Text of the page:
Employers argue for strong disability law
Sunday 03 September 1995
During its lengthy passage through Parliament, the Bill has fallen victim to various attempts to characterise it as another piece of Brussels-style regulation with Draconian requirements that hard-pressed businesses will find diffcult to meet. But the members of the Employers' Forum on Disability believe the proposed legislation should go further, not be watered down.
While it would perhaps be naive to suggest that their motivations are necessarily the same as those of the interest groups that have made well- publicised attacks on the Bill at various stages, they do share concerns about the effectiveness of the planned law.
In particular, they believe that the proposal to establish a National Disability Council to run alongside the existing National Advisory Council on the Employment of People with Disabilities will weaken rather than strengthen the position of the disabled.
They say that not only would this idea split responsibility for Britain's 6.2 million disabled people, it also suffers from the fact that - under the Bill - the advisory council does not have the same remit to help the public as the analogous Equal Opportunities Commission and the Commission for Racial Equality. Moreover, the NDC's proposed budget is only about pounds 250,000, compared with pounds 6m for the EOP and pounds 15m for the CRE.
Cynics might feel that this would favour employers. But the forum argues that it is not as simple as that. Without clearly defined legislation, say the employers, confusion will reign and unnecessary litigation will surely follow. Moreover, lawyers point out that since disability is much more open to interpretation than race or gender, there is room for greater contention even without confusion in the legislation.
The Employers' Forum on Disability is concerned about these issues because in recent years its members have made great strides in helping people with a variety of disabilities find work in their organisations. Working in association with the Prince of Wales' Advisory Group on Disability and in close partnership with Business in the Community, it is a non-profit company funded by members that aims to improve the job prospects of disabled people by making it easier for companies to recruit, retain and develop disabled employees.
Among its initiatives are the publication of such booklets as Welcoming Disabled Customers and Working with Disabled Constituents: A Guide for MPs. In 1992, it drew up an Employers' Agenda on Disability, which spells out what needs to be done if equal opportunities policies are really to include Britain's 2.4 million disabled of working age. So far 50 organisations employing more than 650,000 people have signed up for the agenda and its 10 points for action. Employers as varied as the Bank of England and Birmingham City Council are involved in such programmes as disability awareness training and installing braille printers.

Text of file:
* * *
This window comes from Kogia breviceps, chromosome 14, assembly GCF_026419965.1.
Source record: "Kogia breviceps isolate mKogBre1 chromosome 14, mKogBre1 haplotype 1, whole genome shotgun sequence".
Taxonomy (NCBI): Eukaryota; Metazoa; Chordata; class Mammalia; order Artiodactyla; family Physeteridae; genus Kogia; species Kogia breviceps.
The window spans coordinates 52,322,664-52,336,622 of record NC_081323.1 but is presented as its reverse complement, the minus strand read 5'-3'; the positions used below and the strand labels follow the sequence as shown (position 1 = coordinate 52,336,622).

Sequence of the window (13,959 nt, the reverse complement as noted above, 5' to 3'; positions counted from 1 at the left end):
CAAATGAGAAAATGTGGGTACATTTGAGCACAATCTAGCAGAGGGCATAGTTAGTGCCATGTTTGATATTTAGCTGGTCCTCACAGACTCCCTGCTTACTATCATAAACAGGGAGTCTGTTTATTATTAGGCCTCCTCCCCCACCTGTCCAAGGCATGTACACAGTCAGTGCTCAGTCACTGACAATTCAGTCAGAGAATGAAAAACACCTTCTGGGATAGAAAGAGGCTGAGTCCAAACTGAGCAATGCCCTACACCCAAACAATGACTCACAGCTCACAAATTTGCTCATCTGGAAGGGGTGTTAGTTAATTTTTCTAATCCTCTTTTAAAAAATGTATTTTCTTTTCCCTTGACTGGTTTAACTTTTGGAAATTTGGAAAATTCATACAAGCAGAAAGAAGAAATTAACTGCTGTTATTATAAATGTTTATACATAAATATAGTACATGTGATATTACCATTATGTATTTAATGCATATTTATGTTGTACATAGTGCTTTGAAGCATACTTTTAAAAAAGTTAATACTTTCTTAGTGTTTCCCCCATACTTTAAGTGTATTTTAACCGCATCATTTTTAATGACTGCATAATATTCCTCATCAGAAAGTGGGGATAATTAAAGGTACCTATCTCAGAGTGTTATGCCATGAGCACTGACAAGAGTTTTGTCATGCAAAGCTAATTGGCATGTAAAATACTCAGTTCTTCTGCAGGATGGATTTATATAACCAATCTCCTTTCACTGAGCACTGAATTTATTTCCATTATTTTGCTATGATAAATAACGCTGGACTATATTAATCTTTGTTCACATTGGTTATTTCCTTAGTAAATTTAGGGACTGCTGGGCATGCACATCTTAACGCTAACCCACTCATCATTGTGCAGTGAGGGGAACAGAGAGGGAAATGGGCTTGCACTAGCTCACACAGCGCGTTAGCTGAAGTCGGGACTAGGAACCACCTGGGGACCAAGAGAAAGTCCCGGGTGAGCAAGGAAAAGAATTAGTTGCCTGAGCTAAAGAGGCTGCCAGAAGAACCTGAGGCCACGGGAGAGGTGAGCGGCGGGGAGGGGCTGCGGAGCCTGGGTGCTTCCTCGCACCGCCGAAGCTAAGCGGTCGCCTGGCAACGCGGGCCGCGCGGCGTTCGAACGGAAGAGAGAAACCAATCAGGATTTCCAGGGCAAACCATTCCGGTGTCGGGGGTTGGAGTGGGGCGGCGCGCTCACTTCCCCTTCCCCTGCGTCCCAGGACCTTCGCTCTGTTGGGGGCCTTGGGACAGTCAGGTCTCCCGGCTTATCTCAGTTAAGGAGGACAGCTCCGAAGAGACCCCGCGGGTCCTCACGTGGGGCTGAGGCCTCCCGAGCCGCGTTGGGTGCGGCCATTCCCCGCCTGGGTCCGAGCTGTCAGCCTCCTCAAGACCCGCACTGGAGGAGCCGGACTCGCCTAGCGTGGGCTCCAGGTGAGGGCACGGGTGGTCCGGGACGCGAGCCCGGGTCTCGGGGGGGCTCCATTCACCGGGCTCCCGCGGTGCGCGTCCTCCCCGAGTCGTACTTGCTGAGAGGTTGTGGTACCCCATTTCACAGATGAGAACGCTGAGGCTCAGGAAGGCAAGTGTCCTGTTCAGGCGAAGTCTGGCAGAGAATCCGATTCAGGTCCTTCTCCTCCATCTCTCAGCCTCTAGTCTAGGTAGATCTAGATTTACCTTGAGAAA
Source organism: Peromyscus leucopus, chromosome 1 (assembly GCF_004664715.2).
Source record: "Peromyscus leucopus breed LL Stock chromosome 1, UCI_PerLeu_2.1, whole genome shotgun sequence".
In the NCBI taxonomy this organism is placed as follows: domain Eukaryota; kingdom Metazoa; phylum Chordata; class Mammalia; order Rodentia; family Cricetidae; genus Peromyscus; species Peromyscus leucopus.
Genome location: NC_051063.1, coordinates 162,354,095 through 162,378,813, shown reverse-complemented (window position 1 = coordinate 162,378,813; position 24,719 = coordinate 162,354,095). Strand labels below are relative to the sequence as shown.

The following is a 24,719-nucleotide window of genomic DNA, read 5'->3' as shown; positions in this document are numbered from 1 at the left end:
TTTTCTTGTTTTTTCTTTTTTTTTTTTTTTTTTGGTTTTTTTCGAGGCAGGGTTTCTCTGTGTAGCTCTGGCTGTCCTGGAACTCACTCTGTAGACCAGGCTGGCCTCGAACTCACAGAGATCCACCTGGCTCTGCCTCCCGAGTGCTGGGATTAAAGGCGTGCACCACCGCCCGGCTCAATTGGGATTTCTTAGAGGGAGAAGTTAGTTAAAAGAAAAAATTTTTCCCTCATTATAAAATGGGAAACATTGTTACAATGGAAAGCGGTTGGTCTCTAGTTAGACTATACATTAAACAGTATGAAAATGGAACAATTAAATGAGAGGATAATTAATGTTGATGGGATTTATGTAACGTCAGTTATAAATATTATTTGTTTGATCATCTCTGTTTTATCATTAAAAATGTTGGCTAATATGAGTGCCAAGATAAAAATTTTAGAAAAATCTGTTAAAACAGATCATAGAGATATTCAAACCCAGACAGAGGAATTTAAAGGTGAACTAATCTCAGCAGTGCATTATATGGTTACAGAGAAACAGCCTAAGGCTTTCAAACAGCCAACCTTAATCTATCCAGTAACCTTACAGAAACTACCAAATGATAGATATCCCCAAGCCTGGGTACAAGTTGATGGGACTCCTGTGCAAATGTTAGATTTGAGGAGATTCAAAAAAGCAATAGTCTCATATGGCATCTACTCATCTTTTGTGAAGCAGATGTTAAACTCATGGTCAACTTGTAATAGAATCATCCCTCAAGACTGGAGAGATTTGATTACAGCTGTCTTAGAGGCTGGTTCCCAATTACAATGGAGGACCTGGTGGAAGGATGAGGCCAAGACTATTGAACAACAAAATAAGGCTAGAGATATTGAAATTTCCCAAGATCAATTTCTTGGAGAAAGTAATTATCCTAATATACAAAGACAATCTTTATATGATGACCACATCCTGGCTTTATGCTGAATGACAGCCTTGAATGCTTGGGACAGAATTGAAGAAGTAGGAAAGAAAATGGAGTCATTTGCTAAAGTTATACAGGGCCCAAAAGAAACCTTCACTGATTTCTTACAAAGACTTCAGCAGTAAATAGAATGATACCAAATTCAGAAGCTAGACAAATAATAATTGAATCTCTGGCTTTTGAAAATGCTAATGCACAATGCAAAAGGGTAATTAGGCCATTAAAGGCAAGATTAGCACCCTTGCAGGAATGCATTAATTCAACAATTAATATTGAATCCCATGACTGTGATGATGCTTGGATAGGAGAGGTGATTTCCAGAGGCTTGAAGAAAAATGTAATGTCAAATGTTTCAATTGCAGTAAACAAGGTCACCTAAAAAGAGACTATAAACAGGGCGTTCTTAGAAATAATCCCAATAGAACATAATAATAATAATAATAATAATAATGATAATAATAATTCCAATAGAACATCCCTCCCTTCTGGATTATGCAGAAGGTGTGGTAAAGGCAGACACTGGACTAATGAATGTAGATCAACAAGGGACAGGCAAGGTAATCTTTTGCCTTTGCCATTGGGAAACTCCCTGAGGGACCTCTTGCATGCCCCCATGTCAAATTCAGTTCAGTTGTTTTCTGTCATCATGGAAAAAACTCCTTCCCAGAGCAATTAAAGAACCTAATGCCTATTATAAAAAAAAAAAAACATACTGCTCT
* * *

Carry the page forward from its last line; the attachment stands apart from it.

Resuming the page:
For others, though, the effects of the Bill - which is expected to receive the Royal Assent in November - promise to be somewhat further-reaching.
Bus companies, for instance, would be required to make their all their vehicles accessible to wheelchair users, and much attention has been paid to the scale of this undertaking for London Transport.
- 1 Kermit the Frog has a new girlfriend named Denise
- 2 The excuses your boss is most likely to believe when you call in sick
- 3 Moscow voted the world's unfriendliest city
- 4 I'm pansexual – here are the five biggest misconceptions about my sexuality
- 5 More than 11,000 Icelanders offer to house Syrian refugees to help European crisis
The one chart that shows how George Osborne is almost certainly going to be our next Prime Minister
The excuses your boss is most likely to believe when you call in sick
Three-year-old ultra-Orthodox Jewish children told 'the non-Jews' are 'evil' in worksheet produced by London school
Bono's group has made more money from Facebook investment than from all his music
Wikipedia rocked by 'rogue editors' blackmail scam targeting small businesses and celebrities
Climate change: 2015 will be the hottest year on record 'by a mile', experts say
Jeremy Corbyn calls Osama bin Laden's killing a 'tragedy' - but was it taken out of context?
Tony Blair attacks Jeremy Corbyn's 'Alice In Wonderland' politics
Theresa May says migrants should be banned from entering the UK unless they have jobs lined up
Iain Duncan Smith 'should resign over disability benefit death figures', says Jeremy Corbyn
If you're not already angry about the refugee crisis, here's a history lesson to remind you why you really should be
iJobs Money & Business
£14000 - £16000 per annum: Recruitment Genius: This company was established in...
£20000 - £25000 per annum + OTE 40k: SThree: SThree are a global FTSE 250 busi...
£20000 - £25000 per annum + competitive: SThree: SThree are a global FTSE 250 ...
£20000 - £25000 per annum: Recruitment Genius: We are a vibrant and establishe...